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In defence of retrospective analysis for the airport industry | Helios

Helios’ Maja Marciniak discusses the importance of retrospective analysis in airports.

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Last year we were approached by Inmarsat to carry out an analysis of the benefits that satellite communications, or SATCOM, has delivered to oceanic flights between the years of 2001 and 2016. This fifteen year retrospective analysis revealed estimated benefits of around USD $3 billion, a large sum that made headlines in the industry. Of course, these monetised gains were shared broadly across the travelling public, airlines, and Air Navigation Service Providers and it raises the prospect that retrospective analysis can contain much strategic value for challenges that are anticipated in the future. This may sound obvious to those in the industry, but retrospective analysis is the ‘bread and butter’ of many aviation organisations, particularly airlines and ANSPs, who use it for operational decision-making such as rostering or routeing. The European Commission also undertakes expost analysis of regulatory measures to inform changes.

Did the benefits arise in the anticipated areas, or has a different string of benefits been enabled?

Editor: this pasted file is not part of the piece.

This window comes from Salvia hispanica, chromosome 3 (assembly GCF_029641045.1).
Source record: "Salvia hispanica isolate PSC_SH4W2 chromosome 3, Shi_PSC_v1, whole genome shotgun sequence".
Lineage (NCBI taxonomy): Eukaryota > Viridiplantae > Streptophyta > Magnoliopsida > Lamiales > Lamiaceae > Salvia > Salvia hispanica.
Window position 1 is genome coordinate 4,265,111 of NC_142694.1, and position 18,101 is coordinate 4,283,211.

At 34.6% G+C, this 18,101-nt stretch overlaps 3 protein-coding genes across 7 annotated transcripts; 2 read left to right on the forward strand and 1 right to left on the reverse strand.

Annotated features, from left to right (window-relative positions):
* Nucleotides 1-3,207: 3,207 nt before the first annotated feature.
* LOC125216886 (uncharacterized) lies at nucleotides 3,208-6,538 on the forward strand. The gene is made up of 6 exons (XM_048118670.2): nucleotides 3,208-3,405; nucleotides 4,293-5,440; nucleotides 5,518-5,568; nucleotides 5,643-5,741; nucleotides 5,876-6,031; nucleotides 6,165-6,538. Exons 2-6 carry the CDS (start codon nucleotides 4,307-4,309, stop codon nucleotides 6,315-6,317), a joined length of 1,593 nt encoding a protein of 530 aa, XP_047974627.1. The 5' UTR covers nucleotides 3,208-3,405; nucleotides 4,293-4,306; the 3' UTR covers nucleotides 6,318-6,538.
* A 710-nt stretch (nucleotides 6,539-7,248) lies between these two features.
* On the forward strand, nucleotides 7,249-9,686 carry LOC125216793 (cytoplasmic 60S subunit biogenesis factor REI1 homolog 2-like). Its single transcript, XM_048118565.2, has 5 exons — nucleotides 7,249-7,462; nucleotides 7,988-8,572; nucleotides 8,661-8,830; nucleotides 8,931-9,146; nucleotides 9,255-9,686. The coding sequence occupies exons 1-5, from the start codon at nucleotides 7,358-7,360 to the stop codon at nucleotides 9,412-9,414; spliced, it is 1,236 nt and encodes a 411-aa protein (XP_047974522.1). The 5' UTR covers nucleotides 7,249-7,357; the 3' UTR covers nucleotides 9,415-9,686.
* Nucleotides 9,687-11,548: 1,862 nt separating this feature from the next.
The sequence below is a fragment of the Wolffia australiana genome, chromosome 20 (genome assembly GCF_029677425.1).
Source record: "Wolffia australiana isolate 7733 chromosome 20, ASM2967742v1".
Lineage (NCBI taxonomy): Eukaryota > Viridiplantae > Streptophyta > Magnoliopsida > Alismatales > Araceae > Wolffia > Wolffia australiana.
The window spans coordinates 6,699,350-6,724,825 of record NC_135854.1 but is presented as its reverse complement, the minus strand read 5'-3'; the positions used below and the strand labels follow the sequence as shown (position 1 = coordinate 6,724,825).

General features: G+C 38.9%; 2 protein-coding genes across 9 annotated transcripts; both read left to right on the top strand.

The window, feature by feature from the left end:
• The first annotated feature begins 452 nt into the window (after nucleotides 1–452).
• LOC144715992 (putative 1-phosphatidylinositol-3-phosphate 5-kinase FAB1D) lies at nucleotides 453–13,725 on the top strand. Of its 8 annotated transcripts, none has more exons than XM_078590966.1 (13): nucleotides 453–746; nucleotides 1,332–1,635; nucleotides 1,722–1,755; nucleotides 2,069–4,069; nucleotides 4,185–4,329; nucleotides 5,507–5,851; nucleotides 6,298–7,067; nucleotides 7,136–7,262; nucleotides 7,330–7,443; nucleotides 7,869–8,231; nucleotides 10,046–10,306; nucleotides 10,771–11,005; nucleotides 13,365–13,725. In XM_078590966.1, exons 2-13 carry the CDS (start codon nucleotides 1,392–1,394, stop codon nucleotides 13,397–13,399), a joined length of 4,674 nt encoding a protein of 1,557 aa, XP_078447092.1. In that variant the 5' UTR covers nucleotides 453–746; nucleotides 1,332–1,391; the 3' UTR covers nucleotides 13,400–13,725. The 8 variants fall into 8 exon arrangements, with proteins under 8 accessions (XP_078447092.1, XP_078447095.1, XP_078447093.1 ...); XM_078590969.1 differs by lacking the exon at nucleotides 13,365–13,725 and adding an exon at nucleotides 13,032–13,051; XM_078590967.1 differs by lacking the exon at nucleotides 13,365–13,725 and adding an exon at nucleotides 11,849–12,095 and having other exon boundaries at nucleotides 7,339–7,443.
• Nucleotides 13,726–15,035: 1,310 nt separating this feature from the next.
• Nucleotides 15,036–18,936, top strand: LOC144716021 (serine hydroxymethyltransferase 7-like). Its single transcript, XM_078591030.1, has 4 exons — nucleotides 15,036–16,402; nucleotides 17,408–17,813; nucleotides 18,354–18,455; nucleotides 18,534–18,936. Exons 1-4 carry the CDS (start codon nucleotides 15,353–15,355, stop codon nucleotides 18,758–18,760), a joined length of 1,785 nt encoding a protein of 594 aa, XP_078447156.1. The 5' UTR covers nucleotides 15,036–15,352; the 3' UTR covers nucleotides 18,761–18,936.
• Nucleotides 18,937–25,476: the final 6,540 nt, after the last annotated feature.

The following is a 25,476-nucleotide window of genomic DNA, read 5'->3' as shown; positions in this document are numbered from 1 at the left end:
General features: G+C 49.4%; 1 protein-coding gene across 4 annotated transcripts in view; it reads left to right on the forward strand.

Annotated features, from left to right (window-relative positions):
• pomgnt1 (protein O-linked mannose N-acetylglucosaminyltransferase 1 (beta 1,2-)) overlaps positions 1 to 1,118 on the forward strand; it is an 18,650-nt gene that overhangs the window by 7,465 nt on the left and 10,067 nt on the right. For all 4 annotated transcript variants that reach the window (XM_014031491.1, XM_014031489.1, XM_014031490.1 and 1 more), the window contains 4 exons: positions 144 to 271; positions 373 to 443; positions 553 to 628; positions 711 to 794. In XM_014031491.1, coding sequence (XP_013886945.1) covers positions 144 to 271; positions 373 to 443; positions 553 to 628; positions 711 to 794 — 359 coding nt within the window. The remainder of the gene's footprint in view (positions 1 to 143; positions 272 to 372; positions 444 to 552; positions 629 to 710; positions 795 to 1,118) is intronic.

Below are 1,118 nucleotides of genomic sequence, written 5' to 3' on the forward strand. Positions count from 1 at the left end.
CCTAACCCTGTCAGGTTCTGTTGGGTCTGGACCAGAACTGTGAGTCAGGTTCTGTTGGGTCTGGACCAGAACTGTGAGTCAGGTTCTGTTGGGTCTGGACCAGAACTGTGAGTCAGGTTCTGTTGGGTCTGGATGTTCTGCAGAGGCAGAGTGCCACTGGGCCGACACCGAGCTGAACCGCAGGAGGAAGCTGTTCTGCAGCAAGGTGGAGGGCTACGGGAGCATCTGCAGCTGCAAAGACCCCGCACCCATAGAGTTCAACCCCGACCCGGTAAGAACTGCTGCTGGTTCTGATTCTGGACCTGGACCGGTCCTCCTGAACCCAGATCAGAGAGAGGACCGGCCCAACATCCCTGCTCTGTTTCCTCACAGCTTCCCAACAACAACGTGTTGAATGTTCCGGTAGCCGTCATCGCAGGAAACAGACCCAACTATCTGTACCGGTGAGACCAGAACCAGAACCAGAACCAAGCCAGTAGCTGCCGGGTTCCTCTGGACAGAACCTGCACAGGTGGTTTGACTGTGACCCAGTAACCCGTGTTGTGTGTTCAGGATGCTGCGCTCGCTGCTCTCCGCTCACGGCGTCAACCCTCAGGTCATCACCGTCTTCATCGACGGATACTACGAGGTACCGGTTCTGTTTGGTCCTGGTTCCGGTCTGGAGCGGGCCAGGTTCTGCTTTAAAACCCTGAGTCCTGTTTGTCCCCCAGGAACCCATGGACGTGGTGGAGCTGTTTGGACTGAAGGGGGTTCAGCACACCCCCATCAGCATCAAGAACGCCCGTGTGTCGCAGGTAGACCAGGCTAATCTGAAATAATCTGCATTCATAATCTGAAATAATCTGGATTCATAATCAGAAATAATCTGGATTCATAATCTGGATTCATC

Nevertheless, we wonder whether the strategic potential of the data produced is sometimes unrealised. Indeed, for some in aviation, the very impetus for retrospective analysis is reduced because their institutional or organisational set-up impedes change due to regulatory or legal restraints for example. So, even if analysis provides great insight, or justification for innovation, will those analytical efforts be rewarded by change? We should dig out old strategic plans and compare them with an actual valuation of the results that our actions brought. Did the benefits arise in the anticipated areas, or has a different string of benefits been enabled? Did the effort result in greater or lesser benefits than we expected? Is there a potential for increased benefit in the future, or should our strategy be changed? Helios has spent many years now working with airports, ANSPs and regulators to try and answer such questions. For example, a posteriori analysis of an airport’s seasonal on-time performance can provide useful learning and knowledge that can be used to target improvement programmes for the subsequent equivalent season. As you’ll have read elsewhere in this newsletter we live in an age of data richness, possibly even overload. But we now have much better tools we can use to ‘crunch’ the numbers. It’s just a matter of asking the right questions, and then acting on the answers.

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